President Eliot delivered an address at the Prospect Union yesterday afternoon on "Just Reverence Consistent with Genuine Democracy." He showed that in order to have a true belief in permanent democracy it is necessary to understand that democracy does not destroy reverence, but increases it in an altered form. The democratic reverence is not a reverence for symbols, but for the facts behind the symbols; an estimate of the true value. The great movement of the world today is towards democracy, which one hundred years from today will exceed any present conception. If the democracy of this great country is to be sound, our commerce and society must be of sound character. Critics have said, that democracy is inconsistent with the finest characteristics of past ages.
What then does equality among men mean? Certainly not that all men are born with equal powers. It is a well known fact that children in the same families and men in the same factories exhibit great diversity in scope of power. Democracy is not equality of all men, but equality of opportunity. No artificial restrictions should limit any man's power. Let the president hold his position through his inborn capacity, let the laborer be such through inability to rise. Freedom of opportunity is the ideal to be fought for.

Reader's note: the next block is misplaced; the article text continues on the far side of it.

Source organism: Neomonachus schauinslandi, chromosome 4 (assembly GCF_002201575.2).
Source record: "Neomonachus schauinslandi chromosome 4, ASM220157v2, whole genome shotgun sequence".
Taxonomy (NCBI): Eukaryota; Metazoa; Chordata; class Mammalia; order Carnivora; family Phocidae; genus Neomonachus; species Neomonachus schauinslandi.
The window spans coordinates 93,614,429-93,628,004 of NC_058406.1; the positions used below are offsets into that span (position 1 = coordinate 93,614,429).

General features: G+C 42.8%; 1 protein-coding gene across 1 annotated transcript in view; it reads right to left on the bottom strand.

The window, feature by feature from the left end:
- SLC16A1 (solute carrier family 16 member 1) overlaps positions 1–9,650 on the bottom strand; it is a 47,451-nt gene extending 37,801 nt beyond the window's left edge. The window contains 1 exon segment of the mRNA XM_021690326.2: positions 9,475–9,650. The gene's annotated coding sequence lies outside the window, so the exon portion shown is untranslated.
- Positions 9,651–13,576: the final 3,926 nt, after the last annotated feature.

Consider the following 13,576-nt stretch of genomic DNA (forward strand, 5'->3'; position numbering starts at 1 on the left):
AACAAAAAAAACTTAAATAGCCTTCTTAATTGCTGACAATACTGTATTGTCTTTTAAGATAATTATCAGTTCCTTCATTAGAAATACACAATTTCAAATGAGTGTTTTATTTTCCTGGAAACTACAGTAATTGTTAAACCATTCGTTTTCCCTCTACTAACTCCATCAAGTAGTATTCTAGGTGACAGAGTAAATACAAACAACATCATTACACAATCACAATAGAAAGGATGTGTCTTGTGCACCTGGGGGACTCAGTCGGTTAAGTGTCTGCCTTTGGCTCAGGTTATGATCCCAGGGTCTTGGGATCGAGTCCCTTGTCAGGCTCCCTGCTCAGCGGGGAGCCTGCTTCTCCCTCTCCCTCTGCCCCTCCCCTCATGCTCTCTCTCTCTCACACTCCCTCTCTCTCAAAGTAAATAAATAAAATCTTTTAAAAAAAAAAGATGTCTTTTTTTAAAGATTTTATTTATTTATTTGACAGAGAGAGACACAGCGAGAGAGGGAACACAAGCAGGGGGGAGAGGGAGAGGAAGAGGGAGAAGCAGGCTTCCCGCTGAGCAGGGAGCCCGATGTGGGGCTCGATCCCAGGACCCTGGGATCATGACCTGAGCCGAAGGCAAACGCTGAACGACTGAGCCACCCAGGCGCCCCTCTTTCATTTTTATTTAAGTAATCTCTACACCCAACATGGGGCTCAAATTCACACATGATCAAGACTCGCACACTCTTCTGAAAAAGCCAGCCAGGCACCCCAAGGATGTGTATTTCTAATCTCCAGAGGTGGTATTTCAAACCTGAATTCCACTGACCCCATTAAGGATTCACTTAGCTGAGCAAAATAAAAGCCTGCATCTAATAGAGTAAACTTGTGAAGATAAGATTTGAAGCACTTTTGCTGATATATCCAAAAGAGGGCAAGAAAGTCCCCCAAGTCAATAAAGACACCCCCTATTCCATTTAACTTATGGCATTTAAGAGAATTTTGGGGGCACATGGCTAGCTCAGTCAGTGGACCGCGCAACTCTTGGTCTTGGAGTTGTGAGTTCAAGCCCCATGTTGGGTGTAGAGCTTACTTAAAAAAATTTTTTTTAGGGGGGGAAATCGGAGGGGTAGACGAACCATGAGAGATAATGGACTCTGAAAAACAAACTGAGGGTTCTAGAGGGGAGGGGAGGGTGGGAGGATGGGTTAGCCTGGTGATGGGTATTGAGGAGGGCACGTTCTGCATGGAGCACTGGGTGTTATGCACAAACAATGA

Such then is true democracy, and as such do we find it inconsistent with true reverence? It is argued that American children are not respectful junior reverent towards their parents, because of the democratic custom, now in vogue among parents, of suggesting what is to be done, not ordering. The true criterion of reverence is the attitude in later years. Never before were aged parents treated with so great kindness as today. Is this inconsistent with true democracy. The same relation between teacher and pupil has brought about far greater reverence than the old dictatory attitude. We, who are the most democratic, have the greatest reverence for women of all modern countries.
Reverence for religion is said to be decreasing as a result of our growing democracy. This is only true in a certain sense, in that we no tonger respect symbols. The robe of the priest and mere matters of form tend to lose their position of respect as democracy increases, but in their place comes an estimation of the true value of the facts represented. We see that the symbols represent the true type that we demand. There is no diminution of reverence of the true God and the power of the University. True reverence is perfectly consistent with genuine democracy, and a belief in this fact is necessary to the attainment of the ideal democracy.